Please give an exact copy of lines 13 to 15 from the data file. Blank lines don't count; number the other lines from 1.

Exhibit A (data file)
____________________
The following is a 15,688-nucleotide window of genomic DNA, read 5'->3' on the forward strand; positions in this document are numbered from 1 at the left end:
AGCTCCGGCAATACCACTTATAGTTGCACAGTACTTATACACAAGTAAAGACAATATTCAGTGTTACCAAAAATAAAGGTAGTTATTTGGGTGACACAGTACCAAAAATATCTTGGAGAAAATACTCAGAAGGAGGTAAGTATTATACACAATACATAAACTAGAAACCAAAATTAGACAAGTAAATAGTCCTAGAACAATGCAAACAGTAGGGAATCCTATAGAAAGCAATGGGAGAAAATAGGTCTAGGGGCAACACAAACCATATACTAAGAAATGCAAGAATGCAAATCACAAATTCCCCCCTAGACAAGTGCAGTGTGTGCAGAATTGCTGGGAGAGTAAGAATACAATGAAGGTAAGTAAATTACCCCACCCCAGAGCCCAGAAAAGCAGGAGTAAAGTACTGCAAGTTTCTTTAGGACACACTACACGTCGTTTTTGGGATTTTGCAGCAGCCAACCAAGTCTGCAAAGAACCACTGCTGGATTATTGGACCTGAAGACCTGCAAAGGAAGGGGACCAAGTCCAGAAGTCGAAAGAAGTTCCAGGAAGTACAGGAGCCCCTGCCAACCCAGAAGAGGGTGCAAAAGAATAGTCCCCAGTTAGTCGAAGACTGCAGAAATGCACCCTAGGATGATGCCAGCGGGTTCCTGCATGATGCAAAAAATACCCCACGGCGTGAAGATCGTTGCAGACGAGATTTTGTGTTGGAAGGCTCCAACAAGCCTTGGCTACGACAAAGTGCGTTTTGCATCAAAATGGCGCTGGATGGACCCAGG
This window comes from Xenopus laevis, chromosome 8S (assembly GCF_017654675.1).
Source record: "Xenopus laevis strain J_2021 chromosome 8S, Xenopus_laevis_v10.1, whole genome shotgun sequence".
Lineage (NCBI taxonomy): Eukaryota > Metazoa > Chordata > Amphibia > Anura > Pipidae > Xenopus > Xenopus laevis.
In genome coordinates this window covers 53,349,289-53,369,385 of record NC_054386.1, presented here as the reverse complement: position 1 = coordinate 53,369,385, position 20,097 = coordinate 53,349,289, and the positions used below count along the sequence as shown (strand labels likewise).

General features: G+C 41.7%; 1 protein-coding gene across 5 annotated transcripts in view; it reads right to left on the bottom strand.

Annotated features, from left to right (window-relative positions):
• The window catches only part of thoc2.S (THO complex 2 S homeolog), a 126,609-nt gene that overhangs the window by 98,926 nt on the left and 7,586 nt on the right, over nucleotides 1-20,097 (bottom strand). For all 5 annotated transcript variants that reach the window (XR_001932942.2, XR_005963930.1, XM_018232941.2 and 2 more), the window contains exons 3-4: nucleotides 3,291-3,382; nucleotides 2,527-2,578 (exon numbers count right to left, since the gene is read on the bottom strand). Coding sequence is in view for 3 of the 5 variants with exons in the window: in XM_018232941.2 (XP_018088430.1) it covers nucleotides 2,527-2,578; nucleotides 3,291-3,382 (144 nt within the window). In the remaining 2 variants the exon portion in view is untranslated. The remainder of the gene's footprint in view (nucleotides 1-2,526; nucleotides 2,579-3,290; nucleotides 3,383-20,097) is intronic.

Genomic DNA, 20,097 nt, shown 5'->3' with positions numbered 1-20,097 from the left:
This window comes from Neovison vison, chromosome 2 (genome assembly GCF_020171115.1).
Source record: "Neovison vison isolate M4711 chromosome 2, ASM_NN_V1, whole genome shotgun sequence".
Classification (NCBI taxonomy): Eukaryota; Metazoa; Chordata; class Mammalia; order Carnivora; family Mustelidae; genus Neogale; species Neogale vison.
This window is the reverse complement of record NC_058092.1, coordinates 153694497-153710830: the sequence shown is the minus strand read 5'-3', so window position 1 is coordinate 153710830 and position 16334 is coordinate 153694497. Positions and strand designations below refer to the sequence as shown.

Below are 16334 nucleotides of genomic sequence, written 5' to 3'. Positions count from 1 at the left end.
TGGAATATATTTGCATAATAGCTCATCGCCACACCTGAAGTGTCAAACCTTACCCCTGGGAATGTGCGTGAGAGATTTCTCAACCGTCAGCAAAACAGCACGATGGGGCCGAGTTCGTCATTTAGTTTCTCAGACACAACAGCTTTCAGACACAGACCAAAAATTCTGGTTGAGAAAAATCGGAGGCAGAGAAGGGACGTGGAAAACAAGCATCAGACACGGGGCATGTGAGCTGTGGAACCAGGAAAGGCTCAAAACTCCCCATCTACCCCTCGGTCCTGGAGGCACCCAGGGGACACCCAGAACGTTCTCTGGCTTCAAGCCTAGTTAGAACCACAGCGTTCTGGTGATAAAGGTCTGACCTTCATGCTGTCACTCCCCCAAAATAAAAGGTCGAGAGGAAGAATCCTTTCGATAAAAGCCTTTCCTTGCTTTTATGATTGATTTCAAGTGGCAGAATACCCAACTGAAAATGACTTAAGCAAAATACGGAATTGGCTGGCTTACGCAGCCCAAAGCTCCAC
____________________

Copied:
Classification (NCBI taxonomy): Eukaryota; Metazoa; Chordata; class Mammalia; order Carnivora; family Mustelidae; genus Neogale; species Neogale vison.
This window is the reverse complement of record NC_058092.1, coordinates 153694497-153710830: the sequence shown is the minus strand read 5'-3', so window position 1 is coordinate 153710830 and position 16334 is coordinate 153694497. Positions and strand designations below refer to the sequence as shown.

Below are 16334 nucleotides of genomic sequence, written 5' to 3'. Positions count from 1 at the left end.